Thanks to Fighting Fantasist, whose post reminded me that I wanted to mention this.
Those readers who haven’t heard of the silliest man in science fiction, John Norman, might want to read my previous posts on him before this one.
Fans of stories that are definitely not ripoffs of the Barsoom series (he hadn’t even read them before writing his series with basically the same plot and the exact same titling convention using virtually the same pen name) will be overjoyed to hear that John Norman has a new publisher for his Gor series. This means that the feminist-inspired censorship that lost him his publisher last time has been defeated (he couldn’t self-publish them, because…uh….because of feminism I guess).
He’s even bringing out a new chapter in the Gorean Saga. But long-time fans might be worried that he talks about himself as an editor. Will this change his distinctive style? It’s pretty obvious he’s never re-read anything he wrote before sending it to the publisher.
Let’s hear what he has to say.
I am uneasy, and, to some extent, fear the Gorean narratives. Would you not do so, even if you, rather than I, were their editor? Surely they are fiction, but perhaps a strange fiction, an anomalous fiction, for the day. Why do they not, reflexively and mindlessly, wisely, prudentially, preach the ideology of reward and acclaim? Are such things not important, not essential? Are the routine formulas so difficult to detect, and the political requirements so obscure? What is different about the Gorean books? Surely the truths they whisper, if truths they be, are small enough, and unimportant enough, and innocent enough, to note. One leaves the drums and trumpets to the leaders of parades. One goes elsewhere, hopefully unnoticed. One sets sail for different worlds. Perhaps the Gorean books, in their small way, are too real. They must be fiction. I will have it no other way.
There’s more than this – quite a lot more actually – but I think we can rest easy. There’s no way anyone edited this.
The original press release is here. By the way, whoever ‘designed’ the cover above is more talented than whoever coded their website.
A while ago I wrote an article on copyright and Creative Commons, particularly as they relate to writers. It’s been published on a few different blogs, and gotten a good response. If you haven’t read it yet, it’s just gone up on Brent Nichols’ Fantastic Adventures blog.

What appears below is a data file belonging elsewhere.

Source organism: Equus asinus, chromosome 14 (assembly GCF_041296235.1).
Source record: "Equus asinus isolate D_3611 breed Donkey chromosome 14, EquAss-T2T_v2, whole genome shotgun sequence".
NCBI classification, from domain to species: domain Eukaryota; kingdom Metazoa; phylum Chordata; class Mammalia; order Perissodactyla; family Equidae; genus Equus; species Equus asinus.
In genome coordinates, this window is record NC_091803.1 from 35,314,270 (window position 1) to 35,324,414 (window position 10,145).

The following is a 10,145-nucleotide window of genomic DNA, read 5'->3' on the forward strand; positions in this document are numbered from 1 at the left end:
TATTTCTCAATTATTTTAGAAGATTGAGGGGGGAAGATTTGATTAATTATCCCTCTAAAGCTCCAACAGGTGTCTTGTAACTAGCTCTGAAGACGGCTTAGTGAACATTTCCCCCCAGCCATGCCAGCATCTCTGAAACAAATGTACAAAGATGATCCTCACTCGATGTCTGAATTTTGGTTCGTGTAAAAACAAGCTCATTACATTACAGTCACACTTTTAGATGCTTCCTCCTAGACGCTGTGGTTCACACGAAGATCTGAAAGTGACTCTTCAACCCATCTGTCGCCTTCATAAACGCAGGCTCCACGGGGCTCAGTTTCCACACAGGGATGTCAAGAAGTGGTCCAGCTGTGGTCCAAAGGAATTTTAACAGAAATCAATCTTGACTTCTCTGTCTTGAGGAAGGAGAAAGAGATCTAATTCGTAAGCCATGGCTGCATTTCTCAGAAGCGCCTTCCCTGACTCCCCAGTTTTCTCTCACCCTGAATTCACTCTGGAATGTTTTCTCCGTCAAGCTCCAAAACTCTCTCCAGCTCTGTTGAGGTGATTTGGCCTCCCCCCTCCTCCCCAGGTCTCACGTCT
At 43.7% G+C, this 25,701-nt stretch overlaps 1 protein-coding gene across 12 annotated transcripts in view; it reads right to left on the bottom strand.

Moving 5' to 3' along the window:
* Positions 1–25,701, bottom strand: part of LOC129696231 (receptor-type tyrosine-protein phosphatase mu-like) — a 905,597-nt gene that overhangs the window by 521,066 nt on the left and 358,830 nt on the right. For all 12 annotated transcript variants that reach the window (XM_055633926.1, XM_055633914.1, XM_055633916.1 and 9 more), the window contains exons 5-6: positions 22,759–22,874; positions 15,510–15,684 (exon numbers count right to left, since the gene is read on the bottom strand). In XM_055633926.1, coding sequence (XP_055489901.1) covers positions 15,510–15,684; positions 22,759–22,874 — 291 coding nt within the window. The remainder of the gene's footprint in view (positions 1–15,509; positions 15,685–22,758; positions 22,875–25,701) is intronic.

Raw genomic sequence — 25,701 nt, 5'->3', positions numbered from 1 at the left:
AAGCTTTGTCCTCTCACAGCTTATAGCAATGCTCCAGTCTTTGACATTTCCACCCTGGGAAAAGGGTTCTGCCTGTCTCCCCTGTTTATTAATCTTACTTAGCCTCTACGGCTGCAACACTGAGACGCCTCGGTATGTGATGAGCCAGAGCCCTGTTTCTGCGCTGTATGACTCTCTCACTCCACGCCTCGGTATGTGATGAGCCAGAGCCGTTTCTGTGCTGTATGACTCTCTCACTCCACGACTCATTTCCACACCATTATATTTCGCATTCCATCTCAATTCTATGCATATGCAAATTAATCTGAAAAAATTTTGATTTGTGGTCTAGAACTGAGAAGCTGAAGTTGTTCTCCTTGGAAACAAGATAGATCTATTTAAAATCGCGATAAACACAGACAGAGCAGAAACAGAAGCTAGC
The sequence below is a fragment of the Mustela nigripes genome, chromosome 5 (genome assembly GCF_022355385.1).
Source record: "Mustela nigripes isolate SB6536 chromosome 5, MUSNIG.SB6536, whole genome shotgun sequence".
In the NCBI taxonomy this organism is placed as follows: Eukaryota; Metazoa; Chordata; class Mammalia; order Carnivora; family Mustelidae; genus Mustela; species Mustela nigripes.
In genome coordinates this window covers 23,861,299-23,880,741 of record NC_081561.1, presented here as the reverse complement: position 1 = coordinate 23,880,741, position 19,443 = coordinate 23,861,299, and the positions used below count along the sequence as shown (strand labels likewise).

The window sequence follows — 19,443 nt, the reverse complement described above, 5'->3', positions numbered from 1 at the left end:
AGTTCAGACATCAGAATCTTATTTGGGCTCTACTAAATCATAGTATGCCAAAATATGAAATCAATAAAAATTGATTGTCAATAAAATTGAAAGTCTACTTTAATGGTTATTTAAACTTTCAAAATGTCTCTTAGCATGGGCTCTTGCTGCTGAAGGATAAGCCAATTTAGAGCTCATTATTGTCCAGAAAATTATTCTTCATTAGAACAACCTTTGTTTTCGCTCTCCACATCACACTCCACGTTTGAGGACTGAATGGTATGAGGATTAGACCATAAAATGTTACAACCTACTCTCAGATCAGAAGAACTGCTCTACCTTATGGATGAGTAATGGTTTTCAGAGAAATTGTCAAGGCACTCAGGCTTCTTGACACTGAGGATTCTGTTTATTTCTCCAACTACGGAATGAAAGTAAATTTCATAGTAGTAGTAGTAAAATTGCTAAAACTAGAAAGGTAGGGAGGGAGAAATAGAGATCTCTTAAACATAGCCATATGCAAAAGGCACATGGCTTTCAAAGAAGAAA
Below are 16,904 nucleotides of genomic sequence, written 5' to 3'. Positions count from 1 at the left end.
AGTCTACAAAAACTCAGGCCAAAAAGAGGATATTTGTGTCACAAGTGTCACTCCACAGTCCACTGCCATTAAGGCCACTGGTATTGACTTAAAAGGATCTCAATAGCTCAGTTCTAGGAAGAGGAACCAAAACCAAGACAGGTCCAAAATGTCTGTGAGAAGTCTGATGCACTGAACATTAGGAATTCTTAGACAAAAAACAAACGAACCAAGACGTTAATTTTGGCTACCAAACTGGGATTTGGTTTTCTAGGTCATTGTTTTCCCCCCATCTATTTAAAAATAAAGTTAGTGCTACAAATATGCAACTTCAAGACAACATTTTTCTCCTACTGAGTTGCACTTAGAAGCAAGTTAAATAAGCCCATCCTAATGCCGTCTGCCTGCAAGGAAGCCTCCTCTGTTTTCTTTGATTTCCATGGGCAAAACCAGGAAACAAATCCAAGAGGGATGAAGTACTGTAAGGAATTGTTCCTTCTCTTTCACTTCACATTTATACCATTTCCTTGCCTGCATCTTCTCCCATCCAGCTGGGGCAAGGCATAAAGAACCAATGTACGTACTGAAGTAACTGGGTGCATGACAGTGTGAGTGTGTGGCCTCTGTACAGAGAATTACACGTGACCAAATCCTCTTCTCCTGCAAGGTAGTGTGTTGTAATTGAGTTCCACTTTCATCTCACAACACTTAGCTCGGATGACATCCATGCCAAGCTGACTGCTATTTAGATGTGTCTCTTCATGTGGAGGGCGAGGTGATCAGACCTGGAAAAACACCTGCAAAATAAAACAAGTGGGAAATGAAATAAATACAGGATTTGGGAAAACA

As a lot of you will know, there are two types of games called ‘role-playing games’ or RPGs.
The first type is games like Dungeons & Dragons, which are played by a group, face-to-face, mostly using dice and pencil and paper. The second are computer games like the Final Fantasy series. The computer types were originally designed to imitate the pen-and-paper type, but they’ve now branched off into a thing in themselves, and are more popular than the original, pen-and-paper RPGs.
Anyway, some fans of pen-and-paper RPGs really hate computer RPGs being called just “role-playing games”. You find a lot of comments on the net to the effect that ‘real’ RPGs are only the D&D type, and calling a board game or a computer game an RPG is a mistake.
I recently got a copy of issue 11 of Sorcerer’s Apprentice. This magazine from the early 80s was made by Flying Buffalo, who at the time also put out Tunnels & Trolls. It was the equivalent to Dragon magazine for D&D: it had some articles which were extra material for Tunnels & Trolls, and some general gaming or science fiction and fantasy material such as reviews.
Anyway, the review section of this magazine talks about “a role-playing game quite unlike the others on the market” called Oregon Trail.
The thing is, Oregon Trail isn’t a ‘real’ RPG. It’s a board game with a lot of RPG elements – in the same general class as Talisman or Arkham Horror.
This section was written by Michael Stackpole, who should know what an RPG is and isn’t. For an overview of his career, see his entry on Wikipedia.
Thus even in the early 80s, probably the period of pen-and-paper roleplaying’s greatest popularity, even in a magazine focussed on a pen-and-paper roleplaying game, the definition of ‘role-playing game’ wasn’t so rigid as some people make out.
I think this is a specific case of a general tendency where people try to enforce how language is, when they really mean what they want it to be. Often you’ll find that the argument about language is really an argument about the world. A pretty transparent example is when people say “marriage is, by definition, between a man and a woman”. They don’t really have any point about language that they care about: it’s a point about gay people, and how they wish they weren’t accepted.
In this case, it seems to be people who wish that computer RPGs hadn’t overtaken their ‘parents’ in popularity.